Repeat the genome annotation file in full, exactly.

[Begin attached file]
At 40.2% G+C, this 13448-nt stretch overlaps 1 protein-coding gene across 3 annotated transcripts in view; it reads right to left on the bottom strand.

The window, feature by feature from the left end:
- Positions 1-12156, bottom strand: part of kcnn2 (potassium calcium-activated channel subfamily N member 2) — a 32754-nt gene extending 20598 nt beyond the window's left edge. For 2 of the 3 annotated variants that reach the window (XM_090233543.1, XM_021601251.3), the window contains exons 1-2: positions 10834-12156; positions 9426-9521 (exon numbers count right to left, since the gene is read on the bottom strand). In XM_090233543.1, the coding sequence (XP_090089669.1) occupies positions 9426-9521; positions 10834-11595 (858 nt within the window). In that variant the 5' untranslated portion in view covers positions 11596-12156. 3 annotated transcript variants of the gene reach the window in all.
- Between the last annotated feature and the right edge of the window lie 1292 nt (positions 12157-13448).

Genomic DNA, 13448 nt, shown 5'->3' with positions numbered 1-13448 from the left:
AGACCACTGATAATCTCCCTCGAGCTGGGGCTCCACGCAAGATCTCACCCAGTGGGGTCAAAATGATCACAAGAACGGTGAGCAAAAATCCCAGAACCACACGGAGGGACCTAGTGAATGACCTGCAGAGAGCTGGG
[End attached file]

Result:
At 40.2% G+C, this 13448-nt stretch overlaps 1 protein-coding gene across 3 annotated transcripts in view; it reads right to left on the bottom strand.

The window, feature by feature from the left end:
- Positions 1-12156, bottom strand: part of kcnn2 (potassium calcium-activated channel subfamily N member 2) — a 32754-nt gene extending 20598 nt beyond the window's left edge. For 2 of the 3 annotated variants that reach the window (XM_090233543.1, XM_021601251.3), the window contains exons 1-2: positions 10834-12156; positions 9426-9521 (exon numbers count right to left, since the gene is read on the bottom strand). In XM_090233543.1, the coding sequence (XP_090089669.1) occupies positions 9426-9521; positions 10834-11595 (858 nt within the window). In that variant the 5' untranslated portion in view covers positions 11596-12156. 3 annotated transcript variants of the gene reach the window in all.
- Between the last annotated feature and the right edge of the window lie 1292 nt (positions 12157-13448).

Genomic DNA, 13448 nt, shown 5'->3' with positions numbered 1-13448 from the left:
AGACCACTGATAATCTCCCTCGAGCTGGGGCTCCACGCAAGATCTCACCCAGTGGGGTCAAAATGATCACAAGAACGGTGAGCAAAAATCCCAGAACCACACGGAGGGACCTAGTGAATGACCTGCAGAGAGCTGGG